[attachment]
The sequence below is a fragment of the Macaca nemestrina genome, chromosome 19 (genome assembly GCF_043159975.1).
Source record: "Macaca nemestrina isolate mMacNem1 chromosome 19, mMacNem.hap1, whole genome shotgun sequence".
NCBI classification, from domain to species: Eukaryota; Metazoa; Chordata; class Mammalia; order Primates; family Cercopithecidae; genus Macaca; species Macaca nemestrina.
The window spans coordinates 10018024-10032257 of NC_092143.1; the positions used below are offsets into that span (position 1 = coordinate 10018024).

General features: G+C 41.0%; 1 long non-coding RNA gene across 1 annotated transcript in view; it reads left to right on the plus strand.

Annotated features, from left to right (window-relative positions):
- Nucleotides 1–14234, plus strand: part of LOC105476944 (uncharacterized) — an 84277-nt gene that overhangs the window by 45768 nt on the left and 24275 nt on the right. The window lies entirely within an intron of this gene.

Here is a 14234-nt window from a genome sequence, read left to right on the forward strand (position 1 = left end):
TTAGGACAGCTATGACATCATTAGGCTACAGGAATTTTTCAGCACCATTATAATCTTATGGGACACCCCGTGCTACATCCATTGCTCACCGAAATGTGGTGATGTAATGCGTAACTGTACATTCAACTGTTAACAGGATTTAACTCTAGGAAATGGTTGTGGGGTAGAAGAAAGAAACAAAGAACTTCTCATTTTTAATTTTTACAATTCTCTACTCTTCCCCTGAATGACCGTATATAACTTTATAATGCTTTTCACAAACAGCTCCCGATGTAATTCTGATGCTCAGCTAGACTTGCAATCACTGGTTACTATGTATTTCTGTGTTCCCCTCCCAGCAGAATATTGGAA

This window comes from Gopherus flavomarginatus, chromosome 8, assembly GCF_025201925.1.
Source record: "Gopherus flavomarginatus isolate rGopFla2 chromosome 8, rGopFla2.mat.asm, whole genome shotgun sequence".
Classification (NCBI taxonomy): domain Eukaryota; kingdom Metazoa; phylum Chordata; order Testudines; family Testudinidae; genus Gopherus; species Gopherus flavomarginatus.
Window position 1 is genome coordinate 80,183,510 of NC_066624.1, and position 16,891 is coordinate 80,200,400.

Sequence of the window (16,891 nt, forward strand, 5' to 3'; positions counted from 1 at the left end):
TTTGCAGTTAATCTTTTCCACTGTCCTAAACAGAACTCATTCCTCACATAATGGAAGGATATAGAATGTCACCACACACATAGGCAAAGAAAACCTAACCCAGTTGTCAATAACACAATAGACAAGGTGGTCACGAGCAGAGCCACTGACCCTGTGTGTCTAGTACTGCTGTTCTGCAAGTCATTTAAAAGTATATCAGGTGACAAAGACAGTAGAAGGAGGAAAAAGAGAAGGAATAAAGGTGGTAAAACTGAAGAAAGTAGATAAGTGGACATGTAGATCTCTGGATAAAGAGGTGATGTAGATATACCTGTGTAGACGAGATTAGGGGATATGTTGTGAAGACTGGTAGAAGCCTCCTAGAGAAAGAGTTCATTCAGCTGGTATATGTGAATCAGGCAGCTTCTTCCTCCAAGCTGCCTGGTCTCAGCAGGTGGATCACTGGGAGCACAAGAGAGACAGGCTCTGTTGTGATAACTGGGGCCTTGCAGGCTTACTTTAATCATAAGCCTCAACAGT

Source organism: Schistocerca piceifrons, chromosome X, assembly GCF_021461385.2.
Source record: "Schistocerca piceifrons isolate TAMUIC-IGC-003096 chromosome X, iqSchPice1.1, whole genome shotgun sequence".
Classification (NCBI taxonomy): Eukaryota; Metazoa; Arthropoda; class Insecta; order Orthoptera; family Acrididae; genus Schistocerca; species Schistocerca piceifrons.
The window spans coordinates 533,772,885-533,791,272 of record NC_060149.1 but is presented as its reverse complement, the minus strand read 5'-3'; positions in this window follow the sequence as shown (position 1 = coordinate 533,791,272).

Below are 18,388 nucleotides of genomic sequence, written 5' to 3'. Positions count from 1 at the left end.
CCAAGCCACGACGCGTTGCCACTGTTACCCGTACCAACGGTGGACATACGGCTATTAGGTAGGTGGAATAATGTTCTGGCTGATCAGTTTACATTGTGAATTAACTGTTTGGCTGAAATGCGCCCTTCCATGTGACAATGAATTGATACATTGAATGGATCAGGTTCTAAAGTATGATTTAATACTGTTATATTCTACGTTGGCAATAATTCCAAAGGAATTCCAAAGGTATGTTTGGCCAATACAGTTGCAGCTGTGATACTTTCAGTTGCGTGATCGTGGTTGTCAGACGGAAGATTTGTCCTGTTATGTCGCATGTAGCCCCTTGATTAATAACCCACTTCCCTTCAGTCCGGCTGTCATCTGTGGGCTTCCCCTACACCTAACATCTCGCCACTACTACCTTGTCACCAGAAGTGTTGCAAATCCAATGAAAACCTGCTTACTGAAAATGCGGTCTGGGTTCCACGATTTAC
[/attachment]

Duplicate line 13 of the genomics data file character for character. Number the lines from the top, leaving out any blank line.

Window position 1 is genome coordinate 80,183,510 of NC_066624.1, and position 16,891 is coordinate 80,200,400.